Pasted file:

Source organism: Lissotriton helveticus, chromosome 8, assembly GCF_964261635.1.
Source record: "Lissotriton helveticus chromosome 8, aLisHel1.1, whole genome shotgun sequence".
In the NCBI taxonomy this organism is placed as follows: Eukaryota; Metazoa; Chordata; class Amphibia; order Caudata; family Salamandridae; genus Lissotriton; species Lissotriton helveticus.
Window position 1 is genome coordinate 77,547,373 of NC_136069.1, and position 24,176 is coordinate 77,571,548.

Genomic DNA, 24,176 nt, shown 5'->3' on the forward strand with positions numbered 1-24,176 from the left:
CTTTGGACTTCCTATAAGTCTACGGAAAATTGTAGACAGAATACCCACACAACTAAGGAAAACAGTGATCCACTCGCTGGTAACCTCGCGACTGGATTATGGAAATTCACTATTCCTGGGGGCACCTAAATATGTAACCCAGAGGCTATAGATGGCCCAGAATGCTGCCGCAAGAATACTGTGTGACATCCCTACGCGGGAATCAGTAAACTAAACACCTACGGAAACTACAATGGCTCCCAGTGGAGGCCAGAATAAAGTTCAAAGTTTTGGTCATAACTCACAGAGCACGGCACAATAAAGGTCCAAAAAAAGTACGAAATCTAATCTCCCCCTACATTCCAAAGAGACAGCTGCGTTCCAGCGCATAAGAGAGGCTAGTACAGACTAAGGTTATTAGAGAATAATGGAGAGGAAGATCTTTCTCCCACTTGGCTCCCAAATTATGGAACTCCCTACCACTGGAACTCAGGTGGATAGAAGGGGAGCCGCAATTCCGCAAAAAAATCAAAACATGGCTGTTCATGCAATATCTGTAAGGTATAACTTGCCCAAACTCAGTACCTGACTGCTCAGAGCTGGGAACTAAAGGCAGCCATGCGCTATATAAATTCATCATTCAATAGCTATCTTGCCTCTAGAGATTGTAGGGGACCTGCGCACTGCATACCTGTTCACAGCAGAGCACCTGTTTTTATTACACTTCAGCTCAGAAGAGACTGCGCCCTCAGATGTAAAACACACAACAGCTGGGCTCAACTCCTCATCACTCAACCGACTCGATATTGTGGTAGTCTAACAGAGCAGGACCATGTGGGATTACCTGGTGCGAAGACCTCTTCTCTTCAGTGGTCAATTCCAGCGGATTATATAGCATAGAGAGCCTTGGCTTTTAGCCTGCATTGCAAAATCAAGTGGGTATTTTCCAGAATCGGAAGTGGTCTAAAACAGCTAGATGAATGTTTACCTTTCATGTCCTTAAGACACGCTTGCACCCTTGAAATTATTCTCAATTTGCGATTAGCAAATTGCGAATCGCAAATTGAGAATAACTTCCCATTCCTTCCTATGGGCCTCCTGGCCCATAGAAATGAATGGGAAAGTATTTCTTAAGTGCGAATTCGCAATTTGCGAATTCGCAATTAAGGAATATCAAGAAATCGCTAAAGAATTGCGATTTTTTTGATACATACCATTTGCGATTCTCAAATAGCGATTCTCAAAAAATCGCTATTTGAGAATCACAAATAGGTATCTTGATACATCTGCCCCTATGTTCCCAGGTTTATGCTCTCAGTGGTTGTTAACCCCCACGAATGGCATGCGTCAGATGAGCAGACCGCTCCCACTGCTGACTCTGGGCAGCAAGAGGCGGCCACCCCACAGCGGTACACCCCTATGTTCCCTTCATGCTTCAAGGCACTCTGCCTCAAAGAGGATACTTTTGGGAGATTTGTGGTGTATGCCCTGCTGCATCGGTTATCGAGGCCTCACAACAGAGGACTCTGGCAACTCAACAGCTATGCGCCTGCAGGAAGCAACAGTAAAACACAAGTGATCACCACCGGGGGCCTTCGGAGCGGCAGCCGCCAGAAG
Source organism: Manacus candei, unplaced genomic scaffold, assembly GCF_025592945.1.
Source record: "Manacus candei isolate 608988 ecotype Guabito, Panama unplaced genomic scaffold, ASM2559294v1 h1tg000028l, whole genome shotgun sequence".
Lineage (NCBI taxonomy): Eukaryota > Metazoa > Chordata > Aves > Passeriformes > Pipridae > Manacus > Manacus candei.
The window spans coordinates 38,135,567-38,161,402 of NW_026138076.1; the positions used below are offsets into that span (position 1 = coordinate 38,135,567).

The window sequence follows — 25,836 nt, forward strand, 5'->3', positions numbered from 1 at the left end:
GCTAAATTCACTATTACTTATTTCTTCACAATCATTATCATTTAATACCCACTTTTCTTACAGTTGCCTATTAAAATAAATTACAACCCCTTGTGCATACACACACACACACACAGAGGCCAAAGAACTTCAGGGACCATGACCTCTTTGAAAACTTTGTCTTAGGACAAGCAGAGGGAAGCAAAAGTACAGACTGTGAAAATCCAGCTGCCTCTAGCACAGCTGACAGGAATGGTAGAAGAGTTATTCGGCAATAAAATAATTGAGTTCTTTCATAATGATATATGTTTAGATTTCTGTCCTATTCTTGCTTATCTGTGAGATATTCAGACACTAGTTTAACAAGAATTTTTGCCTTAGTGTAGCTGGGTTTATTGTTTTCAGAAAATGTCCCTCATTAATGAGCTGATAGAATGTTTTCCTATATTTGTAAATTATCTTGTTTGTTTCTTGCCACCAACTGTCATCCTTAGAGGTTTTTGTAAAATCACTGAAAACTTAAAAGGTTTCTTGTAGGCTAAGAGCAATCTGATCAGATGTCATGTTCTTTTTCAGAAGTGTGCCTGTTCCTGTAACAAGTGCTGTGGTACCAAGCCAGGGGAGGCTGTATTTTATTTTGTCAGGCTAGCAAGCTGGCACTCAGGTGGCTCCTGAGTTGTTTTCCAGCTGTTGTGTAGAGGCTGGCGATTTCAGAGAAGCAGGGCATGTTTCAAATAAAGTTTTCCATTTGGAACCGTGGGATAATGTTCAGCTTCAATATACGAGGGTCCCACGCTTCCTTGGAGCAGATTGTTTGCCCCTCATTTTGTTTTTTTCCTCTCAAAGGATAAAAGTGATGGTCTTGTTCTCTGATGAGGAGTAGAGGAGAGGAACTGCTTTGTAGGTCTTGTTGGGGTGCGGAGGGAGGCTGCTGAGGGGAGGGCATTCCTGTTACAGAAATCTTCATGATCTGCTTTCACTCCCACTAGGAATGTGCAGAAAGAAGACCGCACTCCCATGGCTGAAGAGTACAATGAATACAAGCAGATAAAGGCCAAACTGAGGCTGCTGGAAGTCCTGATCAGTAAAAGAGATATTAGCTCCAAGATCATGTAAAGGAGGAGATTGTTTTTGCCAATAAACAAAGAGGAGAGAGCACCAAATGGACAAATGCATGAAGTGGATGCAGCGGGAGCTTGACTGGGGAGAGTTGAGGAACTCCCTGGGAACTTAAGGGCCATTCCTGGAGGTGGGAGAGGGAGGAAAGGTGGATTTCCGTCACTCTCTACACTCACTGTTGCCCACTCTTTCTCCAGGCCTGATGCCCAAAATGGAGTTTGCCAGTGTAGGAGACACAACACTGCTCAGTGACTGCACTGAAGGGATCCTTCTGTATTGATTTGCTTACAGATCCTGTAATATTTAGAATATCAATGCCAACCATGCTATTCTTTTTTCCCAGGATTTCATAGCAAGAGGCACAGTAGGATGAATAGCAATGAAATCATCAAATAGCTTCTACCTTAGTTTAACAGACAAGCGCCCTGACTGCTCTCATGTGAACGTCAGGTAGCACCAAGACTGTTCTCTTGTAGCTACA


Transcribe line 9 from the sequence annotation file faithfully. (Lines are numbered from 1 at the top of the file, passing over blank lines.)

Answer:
Lineage (NCBI taxonomy): Eukaryota > Metazoa > Chordata > Aves > Passeriformes > Pipridae > Manacus > Manacus candei.